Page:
Dear EarthTalk: Given the preponderance of carcinogenic chemicals out there today, is it true that eating certain foods like garlic or onions can actually help prevent cancer?

 
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Dear EarthTalk: Given the preponderance of carcinogenic chemicals out there today, is it true that eating certain foods like garlic or onions can actually help prevent cancer?--M. Stone, Boston, MA

Natural healers have extolled the cancer-preventing virtues of garlic and onions for years, but only recently do we have enough scientific research to draw some conclusions. Several animal studies showing promising results using garlic and other members of the allium family (onions, leek, shallot, and chive) to prevent tumors have led to hundreds of studies involving human garlic eaters. While it is near impossible to pinpoint a direct link between garlic consumption and cancer prevention, the National Cancer Institute (NCI) reports that "several population studies show an association between increased intake of garlic and reduced risk of certain cancers, including cancers of the stomach, colon, esophagus, pancreas, and breast."

To wit, a multi-year study of 25,000 people from Switzerland and Italy found that those who ate the most garlic and onions were up to 88 percent less likely to develop various types of cancer (including cancers of the esophagus, mouth, throat, colon, breast, ovary, prostate and kidney) than those who said they ate little or none. "High onion intake, for example, was associated with a 56 percent lower risk of colon cancer and a 25 percent lower risk of breast cancer compared to no onion intake," reports Karen Collins of the non-profit American Institute for Cancer Research (AICR).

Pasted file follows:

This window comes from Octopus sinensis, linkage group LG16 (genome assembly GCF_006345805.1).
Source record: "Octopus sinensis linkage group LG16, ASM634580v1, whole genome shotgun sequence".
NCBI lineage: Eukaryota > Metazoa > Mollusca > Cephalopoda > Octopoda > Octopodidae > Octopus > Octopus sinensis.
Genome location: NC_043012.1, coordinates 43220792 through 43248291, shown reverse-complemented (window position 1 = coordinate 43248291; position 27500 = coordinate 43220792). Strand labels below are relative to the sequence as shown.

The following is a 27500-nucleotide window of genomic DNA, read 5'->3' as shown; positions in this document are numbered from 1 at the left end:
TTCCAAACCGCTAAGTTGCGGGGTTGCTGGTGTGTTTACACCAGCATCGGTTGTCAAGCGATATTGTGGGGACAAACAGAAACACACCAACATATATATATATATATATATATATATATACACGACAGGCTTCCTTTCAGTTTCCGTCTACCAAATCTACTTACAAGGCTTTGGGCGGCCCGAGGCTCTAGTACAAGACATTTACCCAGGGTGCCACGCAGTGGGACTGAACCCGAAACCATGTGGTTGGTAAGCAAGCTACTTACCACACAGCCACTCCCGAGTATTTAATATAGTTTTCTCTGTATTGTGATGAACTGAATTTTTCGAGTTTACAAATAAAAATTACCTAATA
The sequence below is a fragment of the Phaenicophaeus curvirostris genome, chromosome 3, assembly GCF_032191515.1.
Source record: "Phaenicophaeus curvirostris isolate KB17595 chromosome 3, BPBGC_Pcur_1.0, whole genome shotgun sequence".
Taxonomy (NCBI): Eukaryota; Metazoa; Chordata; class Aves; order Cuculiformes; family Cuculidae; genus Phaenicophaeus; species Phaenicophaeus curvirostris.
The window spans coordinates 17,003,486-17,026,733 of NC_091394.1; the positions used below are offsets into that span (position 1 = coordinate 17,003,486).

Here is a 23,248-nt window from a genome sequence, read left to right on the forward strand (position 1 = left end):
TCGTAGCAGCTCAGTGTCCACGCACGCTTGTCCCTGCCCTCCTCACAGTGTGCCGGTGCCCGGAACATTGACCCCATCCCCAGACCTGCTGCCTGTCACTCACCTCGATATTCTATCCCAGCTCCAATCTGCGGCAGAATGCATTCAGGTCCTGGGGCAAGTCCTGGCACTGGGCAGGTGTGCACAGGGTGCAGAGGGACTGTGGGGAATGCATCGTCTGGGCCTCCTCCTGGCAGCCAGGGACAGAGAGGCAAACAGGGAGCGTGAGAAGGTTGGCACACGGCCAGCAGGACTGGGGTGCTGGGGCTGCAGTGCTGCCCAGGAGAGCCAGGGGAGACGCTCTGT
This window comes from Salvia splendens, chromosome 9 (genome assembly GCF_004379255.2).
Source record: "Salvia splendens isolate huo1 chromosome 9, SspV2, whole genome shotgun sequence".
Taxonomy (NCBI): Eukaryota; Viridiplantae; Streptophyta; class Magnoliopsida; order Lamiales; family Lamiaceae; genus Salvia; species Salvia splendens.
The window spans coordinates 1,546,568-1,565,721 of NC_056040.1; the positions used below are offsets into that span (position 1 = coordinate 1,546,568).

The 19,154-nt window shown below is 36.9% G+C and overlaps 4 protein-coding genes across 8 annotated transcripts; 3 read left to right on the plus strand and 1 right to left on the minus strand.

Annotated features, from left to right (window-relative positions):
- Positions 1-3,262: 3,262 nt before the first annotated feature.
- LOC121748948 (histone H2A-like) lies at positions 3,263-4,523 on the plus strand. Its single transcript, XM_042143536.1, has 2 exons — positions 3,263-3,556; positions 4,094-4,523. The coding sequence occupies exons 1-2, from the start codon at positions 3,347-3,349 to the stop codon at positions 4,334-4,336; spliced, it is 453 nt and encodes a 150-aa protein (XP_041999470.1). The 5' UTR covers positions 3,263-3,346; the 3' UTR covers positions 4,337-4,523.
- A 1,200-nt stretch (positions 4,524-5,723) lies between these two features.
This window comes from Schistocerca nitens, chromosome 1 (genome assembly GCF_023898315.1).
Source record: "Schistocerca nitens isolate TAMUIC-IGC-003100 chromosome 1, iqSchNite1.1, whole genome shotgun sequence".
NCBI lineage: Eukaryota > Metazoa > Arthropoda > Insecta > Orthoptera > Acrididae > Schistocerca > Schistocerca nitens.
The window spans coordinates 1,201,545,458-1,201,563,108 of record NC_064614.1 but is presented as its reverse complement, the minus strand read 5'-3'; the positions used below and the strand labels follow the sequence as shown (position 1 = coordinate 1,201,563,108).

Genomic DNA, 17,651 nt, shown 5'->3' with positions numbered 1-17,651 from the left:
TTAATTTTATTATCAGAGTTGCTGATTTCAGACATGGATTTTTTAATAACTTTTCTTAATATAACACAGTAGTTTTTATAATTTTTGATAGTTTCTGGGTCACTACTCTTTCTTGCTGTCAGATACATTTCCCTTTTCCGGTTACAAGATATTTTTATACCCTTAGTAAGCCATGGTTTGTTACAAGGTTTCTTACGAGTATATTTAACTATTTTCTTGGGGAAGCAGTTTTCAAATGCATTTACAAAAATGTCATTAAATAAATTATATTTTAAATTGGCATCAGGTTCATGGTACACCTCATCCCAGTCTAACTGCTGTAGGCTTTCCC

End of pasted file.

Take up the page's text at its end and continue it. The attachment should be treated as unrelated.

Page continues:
According to Collins, another study found a 32 percent lower colon cancer risk among Iowan women who ate at least one garlic clove a week compared to others who ate one once a month or less, while an analysis of several studies worldwide "linked a 31 percent lower risk of colon cancer with consumption of about four to five cloves of garlic weekly." And the results of several studies conducted in China show that that those who eat five cloves of garlic a week are half as likely to develop stomach cancers than non-garliceaters. Meanwhile, AICR reports that isolated components of garlic have...

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